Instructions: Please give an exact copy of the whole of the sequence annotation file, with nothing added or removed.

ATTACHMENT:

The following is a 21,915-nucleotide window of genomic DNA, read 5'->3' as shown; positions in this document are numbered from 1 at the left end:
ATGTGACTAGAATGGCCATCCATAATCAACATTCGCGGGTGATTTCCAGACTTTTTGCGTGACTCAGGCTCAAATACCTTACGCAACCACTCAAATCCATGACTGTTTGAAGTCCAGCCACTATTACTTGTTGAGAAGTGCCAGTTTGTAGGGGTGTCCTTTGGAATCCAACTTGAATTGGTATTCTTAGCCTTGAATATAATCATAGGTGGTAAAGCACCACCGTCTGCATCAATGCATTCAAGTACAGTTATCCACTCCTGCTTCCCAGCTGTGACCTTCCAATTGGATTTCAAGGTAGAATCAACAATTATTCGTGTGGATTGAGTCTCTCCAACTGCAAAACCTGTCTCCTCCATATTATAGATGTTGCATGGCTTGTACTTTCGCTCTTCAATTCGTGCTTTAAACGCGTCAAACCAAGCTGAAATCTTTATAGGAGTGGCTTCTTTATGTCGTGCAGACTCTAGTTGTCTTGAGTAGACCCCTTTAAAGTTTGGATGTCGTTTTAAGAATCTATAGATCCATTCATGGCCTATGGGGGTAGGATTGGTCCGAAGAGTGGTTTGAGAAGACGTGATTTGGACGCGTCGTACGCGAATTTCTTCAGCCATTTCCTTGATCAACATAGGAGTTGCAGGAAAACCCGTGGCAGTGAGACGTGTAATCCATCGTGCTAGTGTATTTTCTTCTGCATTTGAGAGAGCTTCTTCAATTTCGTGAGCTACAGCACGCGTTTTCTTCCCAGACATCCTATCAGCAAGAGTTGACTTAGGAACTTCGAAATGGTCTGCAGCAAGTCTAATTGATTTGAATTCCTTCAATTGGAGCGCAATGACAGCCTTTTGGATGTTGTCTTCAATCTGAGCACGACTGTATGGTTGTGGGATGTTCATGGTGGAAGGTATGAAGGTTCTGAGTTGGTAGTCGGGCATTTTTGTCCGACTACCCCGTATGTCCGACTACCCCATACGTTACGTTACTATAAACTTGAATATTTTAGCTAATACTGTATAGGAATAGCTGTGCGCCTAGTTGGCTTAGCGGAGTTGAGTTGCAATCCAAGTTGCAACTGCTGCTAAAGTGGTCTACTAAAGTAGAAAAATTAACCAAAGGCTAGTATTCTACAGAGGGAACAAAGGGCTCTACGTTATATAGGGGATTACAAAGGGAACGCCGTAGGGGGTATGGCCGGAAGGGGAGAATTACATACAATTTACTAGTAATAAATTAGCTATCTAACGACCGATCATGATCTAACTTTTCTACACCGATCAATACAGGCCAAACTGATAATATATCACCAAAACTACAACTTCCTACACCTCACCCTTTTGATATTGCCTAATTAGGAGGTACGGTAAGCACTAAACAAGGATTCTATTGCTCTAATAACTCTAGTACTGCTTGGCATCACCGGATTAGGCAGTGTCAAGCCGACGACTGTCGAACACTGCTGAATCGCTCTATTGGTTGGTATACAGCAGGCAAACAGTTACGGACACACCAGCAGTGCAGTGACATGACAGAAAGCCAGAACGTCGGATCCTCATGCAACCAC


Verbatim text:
The following is a 21,915-nucleotide window of genomic DNA, read 5'->3' as shown; positions in this document are numbered from 1 at the left end:
ATGTGACTAGAATGGCCATCCATAATCAACATTCGCGGGTGATTTCCAGACTTTTTGCGTGACTCAGGCTCAAATACCTTACGCAACCACTCAAATCCATGACTGTTTGAAGTCCAGCCACTATTACTTGTTGAGAAGTGCCAGTTTGTAGGGGTGTCCTTTGGAATCCAACTTGAATTGGTATTCTTAGCCTTGAATATAATCATAGGTGGTAAAGCACCACCGTCTGCATCAATGCATTCAAGTACAGTTATCCACTCCTGCTTCCCAGCTGTGACCTTCCAATTGGATTTCAAGGTAGAATCAACAATTATTCGTGTGGATTGAGTCTCTCCAACTGCAAAACCTGTCTCCTCCATATTATAGATGTTGCATGGCTTGTACTTTCGCTCTTCAATTCGTGCTTTAAACGCGTCAAACCAAGCTGAAATCTTTATAGGAGTGGCTTCTTTATGTCGTGCAGACTCTAGTTGTCTTGAGTAGACCCCTTTAAAGTTTGGATGTCGTTTTAAGAATCTATAGATCCATTCATGGCCTATGGGGGTAGGATTGGTCCGAAGAGTGGTTTGAGAAGACGTGATTTGGACGCGTCGTACGCGAATTTCTTCAGCCATTTCCTTGATCAACATAGGAGTTGCAGGAAAACCCGTGGCAGTGAGACGTGTAATCCATCGTGCTAGTGTATTTTCTTCTGCATTTGAGAGAGCTTCTTCAATTTCGTGAGCTACAGCACGCGTTTTCTTCCCAGACATCCTATCAGCAAGAGTTGACTTAGGAACTTCGAAATGGTCTGCAGCAAGTCTAATTGATTTGAATTCCTTCAATTGGAGCGCAATGACAGCCTTTTGGATGTTGTCTTCAATCTGAGCACGACTGTATGGTTGTGGGATGTTCATGGTGGAAGGTATGAAGGTTCTGAGTTGGTAGTCGGGCATTTTTGTCCGACTACCCCGTATGTCCGACTACCCCATACGTTACGTTACTATAAACTTGAATATTTTAGCTAATACTGTATAGGAATAGCTGTGCGCCTAGTTGGCTTAGCGGAGTTGAGTTGCAATCCAAGTTGCAACTGCTGCTAAAGTGGTCTACTAAAGTAGAAAAATTAACCAAAGGCTAGTATTCTACAGAGGGAACAAAGGGCTCTACGTTATATAGGGGATTACAAAGGGAACGCCGTAGGGGGTATGGCCGGAAGGGGAGAATTACATACAATTTACTAGTAATAAATTAGCTATCTAACGACCGATCATGATCTAACTTTTCTACACCGATCAATACAGGCCAAACTGATAATATATCACCAAAACTACAACTTCCTACACCTCACCCTTTTGATATTGCCTAATTAGGAGGTACGGTAAGCACTAAACAAGGATTCTATTGCTCTAATAACTCTAGTACTGCTTGGCATCACCGGATTAGGCAGTGTCAAGCCGACGACTGTCGAACACTGCTGAATCGCTCTATTGGTTGGTATACAGCAGGCAAACAGTTACGGACACACCAGCAGTGCAGTGACATGACAGAAAGCCAGAACGTCGGATCCTCATGCAACCAC